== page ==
Corn Syrup Glycemic Index (GI), Glycemic Load (GL), and Insulin Index (II)
The glycemic index of corn syrup varies depending on its fructose content and added ingredients.
According to The International Tables of Glycemic Index Values, the GI of dark corn syrup from the US is 90±6. Dark corn syrup has a small amount of molasses but no added high-fructose corn syrup (1).
The GI of high-fructose corn syrup has been calculated to be 56, while the GI value for high-fructose corn syrup with added molasses is 50.
Glycemic load values below 55 are considered low, 56 to 69 are medium, and values above 70 are considered high.
The effects of fructose and high-fructose corn syrup on the diabetic profile are still being studied. There is a lack of evidence to suggest they are directly linked to the development of type 2 diabetes at moderate doses. However, there might be a potential cause for concern when fructose is consumed at high doses or contributes excess energy to a diet (2).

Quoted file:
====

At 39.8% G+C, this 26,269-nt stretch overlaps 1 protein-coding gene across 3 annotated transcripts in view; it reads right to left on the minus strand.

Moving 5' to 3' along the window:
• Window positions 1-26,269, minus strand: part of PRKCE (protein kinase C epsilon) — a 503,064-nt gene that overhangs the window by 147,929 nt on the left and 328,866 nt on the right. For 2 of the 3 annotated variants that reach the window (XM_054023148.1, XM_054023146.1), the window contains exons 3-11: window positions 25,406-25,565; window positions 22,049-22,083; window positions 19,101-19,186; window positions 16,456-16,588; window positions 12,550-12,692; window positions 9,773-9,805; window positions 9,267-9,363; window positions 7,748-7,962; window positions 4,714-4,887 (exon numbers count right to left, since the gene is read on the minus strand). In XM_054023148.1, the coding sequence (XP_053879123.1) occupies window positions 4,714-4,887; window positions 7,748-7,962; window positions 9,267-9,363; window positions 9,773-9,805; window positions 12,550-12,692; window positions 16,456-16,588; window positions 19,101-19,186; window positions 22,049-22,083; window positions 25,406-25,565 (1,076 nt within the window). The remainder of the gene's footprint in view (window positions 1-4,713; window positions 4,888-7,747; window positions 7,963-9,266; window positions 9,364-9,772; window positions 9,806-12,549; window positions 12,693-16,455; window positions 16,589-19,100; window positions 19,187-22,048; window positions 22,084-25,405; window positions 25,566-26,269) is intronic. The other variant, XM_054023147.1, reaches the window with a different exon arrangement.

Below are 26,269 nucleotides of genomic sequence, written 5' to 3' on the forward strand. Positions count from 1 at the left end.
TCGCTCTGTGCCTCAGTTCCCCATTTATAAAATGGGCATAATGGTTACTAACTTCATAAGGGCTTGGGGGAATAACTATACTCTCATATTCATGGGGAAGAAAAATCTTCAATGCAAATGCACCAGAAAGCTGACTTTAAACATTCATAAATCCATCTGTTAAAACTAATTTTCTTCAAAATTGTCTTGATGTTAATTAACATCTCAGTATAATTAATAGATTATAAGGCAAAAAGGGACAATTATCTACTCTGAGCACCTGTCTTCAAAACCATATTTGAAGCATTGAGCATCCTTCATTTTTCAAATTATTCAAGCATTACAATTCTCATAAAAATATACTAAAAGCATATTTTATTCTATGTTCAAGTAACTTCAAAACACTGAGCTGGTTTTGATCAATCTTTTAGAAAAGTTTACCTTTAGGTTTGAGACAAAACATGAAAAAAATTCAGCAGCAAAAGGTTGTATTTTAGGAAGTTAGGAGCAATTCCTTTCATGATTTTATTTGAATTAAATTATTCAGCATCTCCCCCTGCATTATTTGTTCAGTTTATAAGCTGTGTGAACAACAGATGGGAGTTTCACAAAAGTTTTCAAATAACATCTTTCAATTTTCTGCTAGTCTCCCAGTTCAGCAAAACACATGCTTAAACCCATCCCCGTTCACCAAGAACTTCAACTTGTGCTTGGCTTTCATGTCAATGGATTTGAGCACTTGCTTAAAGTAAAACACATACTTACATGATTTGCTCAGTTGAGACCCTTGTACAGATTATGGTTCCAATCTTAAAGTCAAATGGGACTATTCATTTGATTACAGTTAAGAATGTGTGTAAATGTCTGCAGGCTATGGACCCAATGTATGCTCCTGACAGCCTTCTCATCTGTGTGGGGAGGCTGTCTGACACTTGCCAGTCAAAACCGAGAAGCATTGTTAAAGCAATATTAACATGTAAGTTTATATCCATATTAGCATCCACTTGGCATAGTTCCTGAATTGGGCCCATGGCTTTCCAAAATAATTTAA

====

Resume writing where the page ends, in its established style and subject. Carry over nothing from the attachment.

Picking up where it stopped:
To find the complete chart of glycemic index values for over 350 foods, you can visit this page.
Due to its small serving size, corn syrup has a lower glycemic load.
The study mentioned above has calculated the GL of dark corn syrup to be 5 and the GL of high-fructose corn syrup to be 3. However, these values are intended as a general guide and are calculated for the whole food group rather than corn syrup.
We have calculated the glycemic load of dark corn syrup to be 14 for a serving of one tablespoon (20g). The formula used was GL = the GI of the food x available carbohydrates per serving (g) / 100.
A glycemic load value below 10 is considered low, while a GL value in the range of 11 to 19 falls in the medium category.
The insulin index of high-fructose corn syrup was measured to be 65±5. Adding molasses to the syrup lowered its II to 58±5 (3). Corn syrup can be considered to have a medium insulin index value.
To learn more about the insulin index and find a complete chart of insulin index values for over 140 foods, you can visit this page.